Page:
Glaucoma, or as it often called the “silent thief of vision”, is a group of diseases that damages the optic nerve gradually — and often without any noticeable warning signs.

The best way to save your sight from glaucoma is to catch it early, through regular comprehensive dilated eye assessments. However, research studies have also supported some lifestyle changes to prevent glaucoma (and a few other diseases, too). We offer 07 tips for glaucoma prevention.


1) Eat green, keep clean

The research revealed that boosting the intake of leafy greens is associated with a reduced risk of developing primary open-angle glaucoma. Glaucoma damages the optic nerve, which carries visual information to the brain. Increased pressure from fluid in the eye or impaired blood flow to the optic nerve are considered hallmark causes of glaucoma. The human body converts nitrate of leafy greens to nitric oxide. Nitric oxide helps maintain optimal blood flow and potentially keeps eye pressure low. Eating two salads a day with romaine and leafy greens can lead to a 60 percent reduction in developing paracentral glaucoma.


2) Avoid sun to shine

Your eyes have to process a large number of light rays when you are out in the sun. Inevitably, some harmful UV rays will come your way. These UV rays could contribute to the formation of exfoliation material in the anterior segment of your eye, clogging the drain and adding to pressure in the eye. Less eye exposure to the sun will likely result in fewer cataracts and will help prevent exfoliation glaucoma. 


3) Teeth does matter

Each tooth has its own microbiome, which could generate some kind of inflammatory biomarker. An interesting study conducted on more than 40,500 male health professionals over 26 years found a positive association between recent tooth loss from periodontal disease and primary open-angle glaucoma. The thought here is that periodontal disease stimulates the immune system, making glaucoma worse.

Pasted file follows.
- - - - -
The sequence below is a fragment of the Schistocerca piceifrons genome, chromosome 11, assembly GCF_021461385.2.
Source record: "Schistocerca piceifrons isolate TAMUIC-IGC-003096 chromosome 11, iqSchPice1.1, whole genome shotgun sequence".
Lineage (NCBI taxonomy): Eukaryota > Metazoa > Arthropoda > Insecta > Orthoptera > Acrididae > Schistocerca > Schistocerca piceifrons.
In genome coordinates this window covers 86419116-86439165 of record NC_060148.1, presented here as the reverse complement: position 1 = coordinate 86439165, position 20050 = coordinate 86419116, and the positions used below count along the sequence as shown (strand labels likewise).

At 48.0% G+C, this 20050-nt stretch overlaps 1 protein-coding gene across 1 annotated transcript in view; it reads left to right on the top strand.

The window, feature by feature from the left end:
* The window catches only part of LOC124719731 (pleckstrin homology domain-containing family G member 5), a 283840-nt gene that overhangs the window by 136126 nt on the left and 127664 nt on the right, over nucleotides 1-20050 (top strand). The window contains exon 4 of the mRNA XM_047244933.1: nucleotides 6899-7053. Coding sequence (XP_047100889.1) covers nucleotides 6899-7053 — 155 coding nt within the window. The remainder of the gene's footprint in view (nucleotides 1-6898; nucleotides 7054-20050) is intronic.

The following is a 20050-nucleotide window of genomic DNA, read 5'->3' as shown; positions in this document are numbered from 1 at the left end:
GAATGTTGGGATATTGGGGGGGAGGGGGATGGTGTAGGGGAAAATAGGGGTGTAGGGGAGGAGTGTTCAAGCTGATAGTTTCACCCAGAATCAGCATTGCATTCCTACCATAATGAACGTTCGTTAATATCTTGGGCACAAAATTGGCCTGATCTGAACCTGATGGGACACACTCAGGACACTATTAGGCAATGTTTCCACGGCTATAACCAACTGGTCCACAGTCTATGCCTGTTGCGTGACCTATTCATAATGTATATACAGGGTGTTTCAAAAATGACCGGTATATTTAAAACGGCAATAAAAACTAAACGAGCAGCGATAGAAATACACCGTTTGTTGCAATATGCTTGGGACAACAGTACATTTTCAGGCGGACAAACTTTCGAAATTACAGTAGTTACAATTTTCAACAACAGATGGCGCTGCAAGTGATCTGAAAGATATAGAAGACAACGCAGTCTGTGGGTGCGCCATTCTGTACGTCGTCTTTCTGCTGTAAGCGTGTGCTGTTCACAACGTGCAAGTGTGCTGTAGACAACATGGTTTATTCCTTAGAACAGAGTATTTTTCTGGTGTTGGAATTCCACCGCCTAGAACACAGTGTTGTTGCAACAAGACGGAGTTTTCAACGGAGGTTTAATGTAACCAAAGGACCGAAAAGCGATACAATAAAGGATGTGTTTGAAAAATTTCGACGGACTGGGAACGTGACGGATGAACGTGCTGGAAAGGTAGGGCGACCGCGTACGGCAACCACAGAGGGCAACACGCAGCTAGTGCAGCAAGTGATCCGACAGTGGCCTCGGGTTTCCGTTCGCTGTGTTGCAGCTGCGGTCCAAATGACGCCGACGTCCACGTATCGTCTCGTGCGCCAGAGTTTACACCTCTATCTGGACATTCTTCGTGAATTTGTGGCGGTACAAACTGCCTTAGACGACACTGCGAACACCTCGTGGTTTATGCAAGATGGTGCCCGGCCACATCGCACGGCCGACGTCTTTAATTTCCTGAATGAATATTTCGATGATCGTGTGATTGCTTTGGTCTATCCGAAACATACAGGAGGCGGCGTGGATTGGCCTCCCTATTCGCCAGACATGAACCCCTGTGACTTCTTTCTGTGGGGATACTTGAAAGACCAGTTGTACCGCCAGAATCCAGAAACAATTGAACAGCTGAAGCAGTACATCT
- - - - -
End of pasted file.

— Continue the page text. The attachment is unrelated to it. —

4) Keep check on blood sugar

If your doctor tells you your blood sugar is borderline, you should get it under control. Although it’s controversial about whether or not type 2 diabetes is a risk factor for primary open-angle glaucoma, a worldwide analysis of the data says the answer is yes. A study indicated there is something about insulin resistance that contributes to the glaucoma disease process. People with higher blood sugars have higher eye pressures, which we know is a contributor to the development of glaucoma.


5) Exercise in moderation

Exercise is known to lower intraocular pressure and produce plenty of cardiovascular benefits. Ultimately, moderate exercise will only improve your overall health. The key here is “moderate”—some data suggests that exercising to exhaustion is bad for glaucoma, as it may overstress the cardiovascular auto-regulatory system.


6) Glaucoma history may repeat itself

If you have a bad family history, the risk of developing glaucoma increases by three-fold. In conjunction with folks around the world, Mass. Eye and Ear researchers are discovering that many genes lead to glaucoma. Research reveals carrying more of these associated genes translates to developing the disease at an earlier point in time. As such, it’s essential to understand that glaucoma is not always related to age. 


7) Healthy and balance body weight

Patients with a very high Body Mass Index (BMI) have higher pressure in their eyes, and those with a very low BMI are at risk for primary angle glaucoma, as pressure around the brain is low and pushes the optic nerve inward. You don’t want to have too little or too much weight—you should aim to be right in the middle if possible.


Conclusive Remarks:

At the end of the day, there are a variety of factors that contribute to our glaucoma risk. These 7 habits may lower your risk of developing glaucoma, and they will certainly improve your overall health.